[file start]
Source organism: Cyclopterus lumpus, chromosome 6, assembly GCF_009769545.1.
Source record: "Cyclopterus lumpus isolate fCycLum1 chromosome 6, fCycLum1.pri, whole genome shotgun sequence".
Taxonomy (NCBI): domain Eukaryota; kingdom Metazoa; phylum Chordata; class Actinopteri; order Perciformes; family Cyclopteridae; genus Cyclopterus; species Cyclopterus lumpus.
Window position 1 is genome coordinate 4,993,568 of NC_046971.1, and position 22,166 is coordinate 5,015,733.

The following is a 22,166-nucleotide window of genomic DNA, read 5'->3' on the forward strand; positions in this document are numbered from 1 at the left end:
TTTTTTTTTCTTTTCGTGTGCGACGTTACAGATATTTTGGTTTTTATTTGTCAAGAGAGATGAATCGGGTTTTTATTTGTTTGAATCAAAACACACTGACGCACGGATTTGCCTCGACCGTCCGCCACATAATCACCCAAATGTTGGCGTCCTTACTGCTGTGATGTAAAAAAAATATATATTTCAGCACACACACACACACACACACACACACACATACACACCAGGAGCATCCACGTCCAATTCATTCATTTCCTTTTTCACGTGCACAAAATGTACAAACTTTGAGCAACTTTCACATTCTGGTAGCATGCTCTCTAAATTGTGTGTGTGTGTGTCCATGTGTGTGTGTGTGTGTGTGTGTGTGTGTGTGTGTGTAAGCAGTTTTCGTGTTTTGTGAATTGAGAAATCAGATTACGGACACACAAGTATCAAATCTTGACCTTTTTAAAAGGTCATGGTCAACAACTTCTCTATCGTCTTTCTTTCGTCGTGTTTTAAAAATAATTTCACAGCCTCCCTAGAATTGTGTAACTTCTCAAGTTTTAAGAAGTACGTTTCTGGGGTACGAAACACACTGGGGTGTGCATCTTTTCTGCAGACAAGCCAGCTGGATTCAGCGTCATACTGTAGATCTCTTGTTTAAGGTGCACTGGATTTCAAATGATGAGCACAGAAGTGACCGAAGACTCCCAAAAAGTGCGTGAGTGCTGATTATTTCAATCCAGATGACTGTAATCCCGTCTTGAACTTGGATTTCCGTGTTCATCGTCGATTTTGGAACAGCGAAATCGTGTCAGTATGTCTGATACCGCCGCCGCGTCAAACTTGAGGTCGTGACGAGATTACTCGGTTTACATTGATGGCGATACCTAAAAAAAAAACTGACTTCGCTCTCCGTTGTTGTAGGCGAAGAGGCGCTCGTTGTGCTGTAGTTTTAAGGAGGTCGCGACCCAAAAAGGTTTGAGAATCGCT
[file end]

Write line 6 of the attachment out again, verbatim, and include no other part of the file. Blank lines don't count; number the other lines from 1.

TTTTTTTTTCTTTTCGTGTGCGACGTTACAGATATTTTGGTTTTTATTTGTCAAGAGAGATGAATCGGGTTTTTATTTGTTTGAATCAAAACACACTGACGCACGGATTTGCCTCGACCGTCCGCCACATAATCACCCAAATGTTGGCGTCCTTACTGCTGTGATGTAAAAAAAATATATATTTCAGCACACACACACACACACACACACACACACATACACACCAGGAGCATCCACGTCCAATTCATTCATTTCCTTTTTCACGTGCACAAAATGTACAAACTTTGAGCAACTTTCACATTCTGGTAGCATGCTCTCTAAATTGTGTGTGTGTGTGTCCATGTGTGTGTGTGTGTGTGTGTGTGTGTGTGTGTGTGTAAGCAGTTTTCGTGTTTTGTGAATTGAGAAATCAGATTACGGACACACAAGTATCAAATCTTGACCTTTTTAAAAGGTCATGGTCAACAACTTCTCTATCGTCTTTCTTTCGTCGTGTTTTAAAAATAATTTCACAGCCTCCCTAGAATTGTGTAACTTCTCAAGTTTTAAGAAGTACGTTTCTGGGGTACGAAACACACTGGGGTGTGCATCTTTTCTGCAGACAAGCCAGCTGGATTCAGCGTCATACTGTAGATCTCTTGTTTAAGGTGCACTGGATTTCAAATGATGAGCACAGAAGTGACCGAAGACTCCCAAAAAGTGCGTGAGTGCTGATTATTTCAATCCAGATGACTGTAATCCCGTCTTGAACTTGGATTTCCGTGTTCATCGTCGATTTTGGAACAGCGAAATCGTGTCAGTATGTCTGATACCGCCGCCGCGTCAAACTTGAGGTCGTGACGAGATTACTCGGTTTACATTGATGGCGATACCTAAAAAAAAAACTGACTTCGCTCTCCGTTGTTGTAGGCGAAGAGGCGCTCGTTGTGCTGTAGTTTTAAGGAGGTCGCGACCCAAAAAGGTTTGAGAATCGCT